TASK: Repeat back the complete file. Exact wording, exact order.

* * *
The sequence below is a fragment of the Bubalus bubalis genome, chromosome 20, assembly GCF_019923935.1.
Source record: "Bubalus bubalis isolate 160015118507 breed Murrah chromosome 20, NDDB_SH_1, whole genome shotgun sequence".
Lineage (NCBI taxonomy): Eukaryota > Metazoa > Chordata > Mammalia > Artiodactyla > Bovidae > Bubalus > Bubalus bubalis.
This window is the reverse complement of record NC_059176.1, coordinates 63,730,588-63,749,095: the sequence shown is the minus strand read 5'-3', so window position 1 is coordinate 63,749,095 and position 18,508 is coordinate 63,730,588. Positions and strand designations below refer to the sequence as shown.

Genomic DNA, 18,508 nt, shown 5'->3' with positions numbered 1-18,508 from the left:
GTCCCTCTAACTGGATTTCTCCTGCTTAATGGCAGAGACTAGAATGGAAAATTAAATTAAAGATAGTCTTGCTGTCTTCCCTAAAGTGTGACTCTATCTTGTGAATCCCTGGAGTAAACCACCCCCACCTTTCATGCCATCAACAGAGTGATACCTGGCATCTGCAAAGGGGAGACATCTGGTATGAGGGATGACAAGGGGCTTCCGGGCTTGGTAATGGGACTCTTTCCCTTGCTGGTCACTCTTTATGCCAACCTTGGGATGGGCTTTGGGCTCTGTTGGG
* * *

The sequence below is a fragment of the Bubalus bubalis genome, chromosome 20, assembly GCF_019923935.1.
Source record: "Bubalus bubalis isolate 160015118507 breed Murrah chromosome 20, NDDB_SH_1, whole genome shotgun sequence".
Lineage (NCBI taxonomy): Eukaryota > Metazoa > Chordata > Mammalia > Artiodactyla > Bovidae > Bubalus > Bubalus bubalis.
This window is the reverse complement of record NC_059176.1, coordinates 63,730,588-63,749,095: the sequence shown is the minus strand read 5'-3', so window position 1 is coordinate 63,749,095 and position 18,508 is coordinate 63,730,588. Positions and strand designations below refer to the sequence as shown.

Genomic DNA, 18,508 nt, shown 5'->3' with positions numbered 1-18,508 from the left:
GTCCCTCTAACTGGATTTCTCCTGCTTAATGGCAGAGACTAGAATGGAAAATTAAATTAAAGATAGTCTTGCTGTCTTCCCTAAAGTGTGACTCTATCTTGTGAATCCCTGGAGTAAACCACCCCCACCTTTCATGCCATCAACAGAGTGATACCTGGCATCTGCAAAGGGGAGACATCTGGTATGAGGGATGACAAGGGGCTTCCGGGCTTGGTAATGGGACTCTTTCCCTTGCTGGTCACTCTTTATGCCAACCTTGGGATGGGCTTTGGGCTCTGTTGGG